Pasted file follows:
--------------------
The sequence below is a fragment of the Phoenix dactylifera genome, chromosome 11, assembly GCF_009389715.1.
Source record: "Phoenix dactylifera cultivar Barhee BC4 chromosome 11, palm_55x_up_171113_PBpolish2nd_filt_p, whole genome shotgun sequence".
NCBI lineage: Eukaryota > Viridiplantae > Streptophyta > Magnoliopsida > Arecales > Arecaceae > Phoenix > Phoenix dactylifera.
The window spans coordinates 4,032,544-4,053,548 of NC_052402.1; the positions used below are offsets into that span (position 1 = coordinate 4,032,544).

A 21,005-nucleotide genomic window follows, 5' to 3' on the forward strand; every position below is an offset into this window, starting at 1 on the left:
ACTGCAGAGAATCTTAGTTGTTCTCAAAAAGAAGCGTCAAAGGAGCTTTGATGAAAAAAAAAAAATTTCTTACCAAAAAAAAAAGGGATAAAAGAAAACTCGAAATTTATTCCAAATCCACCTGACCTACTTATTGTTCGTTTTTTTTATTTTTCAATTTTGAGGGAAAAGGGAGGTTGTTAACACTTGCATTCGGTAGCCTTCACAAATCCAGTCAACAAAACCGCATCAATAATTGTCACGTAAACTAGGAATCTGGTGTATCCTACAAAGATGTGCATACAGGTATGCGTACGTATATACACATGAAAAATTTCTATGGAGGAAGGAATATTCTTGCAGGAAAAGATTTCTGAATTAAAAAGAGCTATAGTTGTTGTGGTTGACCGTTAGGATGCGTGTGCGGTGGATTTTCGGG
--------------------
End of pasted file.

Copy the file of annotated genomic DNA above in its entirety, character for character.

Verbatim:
The sequence below is a fragment of the Phoenix dactylifera genome, chromosome 11, assembly GCF_009389715.1.
Source record: "Phoenix dactylifera cultivar Barhee BC4 chromosome 11, palm_55x_up_171113_PBpolish2nd_filt_p, whole genome shotgun sequence".
NCBI lineage: Eukaryota > Viridiplantae > Streptophyta > Magnoliopsida > Arecales > Arecaceae > Phoenix > Phoenix dactylifera.
The window spans coordinates 4,032,544-4,053,548 of NC_052402.1; the positions used below are offsets into that span (position 1 = coordinate 4,032,544).

A 21,005-nucleotide genomic window follows, 5' to 3' on the forward strand; every position below is an offset into this window, starting at 1 on the left:
ACTGCAGAGAATCTTAGTTGTTCTCAAAAAGAAGCGTCAAAGGAGCTTTGATGAAAAAAAAAAAATTTCTTACCAAAAAAAAAAGGGATAAAAGAAAACTCGAAATTTATTCCAAATCCACCTGACCTACTTATTGTTCGTTTTTTTTATTTTTCAATTTTGAGGGAAAAGGGAGGTTGTTAACACTTGCATTCGGTAGCCTTCACAAATCCAGTCAACAAAACCGCATCAATAATTGTCACGTAAACTAGGAATCTGGTGTATCCTACAAAGATGTGCATACAGGTATGCGTACGTATATACACATGAAAAATTTCTATGGAGGAAGGAATATTCTTGCAGGAAAAGATTTCTGAATTAAAAAGAGCTATAGTTGTTGTGGTTGACCGTTAGGATGCGTGTGCGGTGGATTTTCGGG